The devoted high-end customer craves distinctive fashion. Just look at the relatively recent increase of interest in collections such as Dries Van Noten and Rick Owens, once considered on the edge. Yet luxury houses are grappling with issues that impact creativity that have nothing to do with the high-low bandwagon. Given immediate access to fashion show visuals, the impatient public no longer wants to wait months to procure designer merch. Thus, some houses are experimenting with how to satiate the beast and increase speed-to-market. But at what price? For spring, in his quest for clothes that could be produced and delivered on a truncated schedule, Burberry Prorsum’s Christopher Bailey appeared to have watered down his typically intricate, inventive looks.
Such experimentation in timing is inevitable, as luxury houses determine how best to utilize the Web in doing business. One hopes that, in the end, designers will refuse to make creativity a secondary consideration to speed. If a piece of Fashion incites breathlessness, shouldn’t it be worth the wait?
It should fall to the fashion press, both consumer and trade, to fully report on and dissect high-end fashion, both experimental and otherwise. But too often, even the toniest fashion is presented in either a clinical manner or one in which is mere foil for its celebrity subject.
Though lip service is given to the importance of the great designers, in reality, serious focus on their work, their craft, has been diminishing for years.
This is not to suggest that the millions of people who shop at all price points south of designer don’t want and deserve excellent design; that designers in those markets are not often extremely talented; that design innovation only happens at the high end, or that acknowledging or enjoying celebrity fashion escapades is a black mark on one’s sartorial soul.
But in the fray, appreciation for pure, elitist Fashion is getting lost — an argument supported unintentionally right here. This has been a quite gorgeous pre-fall season. Yet in Tuesday’s print edition of WWD, coverage of eight mostly major collections was crammed into three pages, including a visually busy page one, while Rachel Zoe’s fun, contemporary launch merited a nice, airy photo on the cover of WWD Style and a roomy spread inside. And not without reason: It’s a given that Web site tallies of “most e-mailed” and “most viewed” will support that allocation.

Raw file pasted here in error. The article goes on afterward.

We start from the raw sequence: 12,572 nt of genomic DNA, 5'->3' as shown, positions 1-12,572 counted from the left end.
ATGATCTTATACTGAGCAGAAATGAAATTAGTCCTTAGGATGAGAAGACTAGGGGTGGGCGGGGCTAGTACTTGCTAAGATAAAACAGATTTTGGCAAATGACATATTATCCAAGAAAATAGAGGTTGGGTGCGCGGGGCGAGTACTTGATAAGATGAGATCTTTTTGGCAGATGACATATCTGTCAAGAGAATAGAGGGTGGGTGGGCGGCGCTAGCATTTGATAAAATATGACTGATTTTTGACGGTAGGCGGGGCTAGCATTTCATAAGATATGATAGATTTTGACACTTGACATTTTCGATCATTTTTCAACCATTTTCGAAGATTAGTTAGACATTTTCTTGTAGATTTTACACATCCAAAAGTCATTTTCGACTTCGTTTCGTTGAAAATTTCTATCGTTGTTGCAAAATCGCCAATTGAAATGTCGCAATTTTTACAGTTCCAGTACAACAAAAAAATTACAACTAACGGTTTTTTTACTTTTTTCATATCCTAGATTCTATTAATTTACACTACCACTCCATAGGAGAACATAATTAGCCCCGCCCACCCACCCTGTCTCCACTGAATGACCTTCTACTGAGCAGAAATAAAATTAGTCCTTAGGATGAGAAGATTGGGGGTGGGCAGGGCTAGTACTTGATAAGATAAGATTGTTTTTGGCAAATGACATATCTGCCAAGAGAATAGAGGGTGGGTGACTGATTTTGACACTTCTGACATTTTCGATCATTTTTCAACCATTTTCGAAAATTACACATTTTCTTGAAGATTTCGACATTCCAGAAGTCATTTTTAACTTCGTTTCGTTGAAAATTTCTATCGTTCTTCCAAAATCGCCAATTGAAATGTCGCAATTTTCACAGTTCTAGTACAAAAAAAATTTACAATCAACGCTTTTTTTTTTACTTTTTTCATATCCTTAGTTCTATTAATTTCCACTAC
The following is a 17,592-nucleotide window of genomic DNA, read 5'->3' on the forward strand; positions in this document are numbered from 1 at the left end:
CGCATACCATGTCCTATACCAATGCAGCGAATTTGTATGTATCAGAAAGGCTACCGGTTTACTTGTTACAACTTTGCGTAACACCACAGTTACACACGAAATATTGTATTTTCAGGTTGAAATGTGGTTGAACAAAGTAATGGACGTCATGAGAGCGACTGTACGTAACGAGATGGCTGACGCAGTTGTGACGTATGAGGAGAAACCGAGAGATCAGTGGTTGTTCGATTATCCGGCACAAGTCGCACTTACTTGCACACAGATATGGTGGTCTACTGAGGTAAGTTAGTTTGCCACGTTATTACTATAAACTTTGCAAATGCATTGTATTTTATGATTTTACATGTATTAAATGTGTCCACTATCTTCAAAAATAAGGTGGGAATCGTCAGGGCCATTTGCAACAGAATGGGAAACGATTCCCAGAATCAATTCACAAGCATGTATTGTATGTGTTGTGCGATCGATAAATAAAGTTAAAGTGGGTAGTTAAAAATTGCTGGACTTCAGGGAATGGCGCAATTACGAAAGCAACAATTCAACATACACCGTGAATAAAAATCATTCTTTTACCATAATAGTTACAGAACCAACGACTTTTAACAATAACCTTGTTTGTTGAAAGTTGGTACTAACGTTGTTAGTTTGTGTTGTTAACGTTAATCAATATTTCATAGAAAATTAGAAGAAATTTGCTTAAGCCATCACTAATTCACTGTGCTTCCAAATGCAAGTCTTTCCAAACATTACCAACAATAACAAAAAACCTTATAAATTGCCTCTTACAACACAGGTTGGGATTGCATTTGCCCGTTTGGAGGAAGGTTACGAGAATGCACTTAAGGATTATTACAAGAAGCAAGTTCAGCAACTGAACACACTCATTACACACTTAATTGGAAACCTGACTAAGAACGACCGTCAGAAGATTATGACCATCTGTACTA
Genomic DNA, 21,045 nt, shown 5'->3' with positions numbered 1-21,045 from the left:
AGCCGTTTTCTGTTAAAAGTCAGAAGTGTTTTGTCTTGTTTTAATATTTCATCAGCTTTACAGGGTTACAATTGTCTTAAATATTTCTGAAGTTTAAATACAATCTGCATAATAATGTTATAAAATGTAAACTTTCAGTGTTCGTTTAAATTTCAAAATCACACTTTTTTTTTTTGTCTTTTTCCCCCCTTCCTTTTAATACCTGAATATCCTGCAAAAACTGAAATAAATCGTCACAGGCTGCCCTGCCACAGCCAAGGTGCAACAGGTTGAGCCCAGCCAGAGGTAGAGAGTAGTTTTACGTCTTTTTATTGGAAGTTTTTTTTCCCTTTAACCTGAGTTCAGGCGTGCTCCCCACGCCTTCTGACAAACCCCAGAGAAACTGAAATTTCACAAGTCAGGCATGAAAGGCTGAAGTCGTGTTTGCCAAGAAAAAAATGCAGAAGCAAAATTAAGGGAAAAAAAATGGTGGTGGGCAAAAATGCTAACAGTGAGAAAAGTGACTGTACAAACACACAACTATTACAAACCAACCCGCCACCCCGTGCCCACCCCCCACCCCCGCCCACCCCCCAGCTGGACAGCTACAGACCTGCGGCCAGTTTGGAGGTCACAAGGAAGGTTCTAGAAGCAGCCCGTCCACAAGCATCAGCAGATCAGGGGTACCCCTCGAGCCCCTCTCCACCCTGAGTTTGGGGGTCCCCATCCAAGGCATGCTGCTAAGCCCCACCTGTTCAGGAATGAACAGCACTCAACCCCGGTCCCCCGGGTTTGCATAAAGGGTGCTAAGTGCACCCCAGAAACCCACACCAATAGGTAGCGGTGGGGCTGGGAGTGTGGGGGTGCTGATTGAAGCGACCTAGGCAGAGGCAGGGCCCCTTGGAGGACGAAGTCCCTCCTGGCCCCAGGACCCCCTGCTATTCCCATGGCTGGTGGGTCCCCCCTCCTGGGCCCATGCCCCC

Zoe is indeed interesting (and smart, to boot). So, too, brand ambassadors, party girls, teen bloggers, reality stars, “Project Runway” graduates and runway clothes designed with haste rather than haute in mind.
But to lovers of pure Fashion, other matters, too, deserve consideration. On pre-fall alone, why did the usually single-focused Nicolas Ghesquière do so eclectic a collection? Do the gorgeously high-glam lineups of Vuitton and Lanvin presage dressed-up days for fall? Do Phoebe Philo’s patchwork pants for Celine indicate a move away from her signature minimalism? Looking ahead two weeks, what wonders might the couturier set have in store?
More importantly, like the proverbial tree falling in the forest, if Karl Lagerfeld or John Galliano were to show a seminal couture collection — but most people were too wrapped up in the front-row celebrities to care — would it make a sound that lingers?
Alberta Ferretti's "Rainbow Week" sweaters are back. The designer closed her #MFW show with a few day-of-the-week sweaters, which first debuted on the catwalk last January as part of the pre-fall 2017 collection. #wwdfashion (📷: @delphineachard)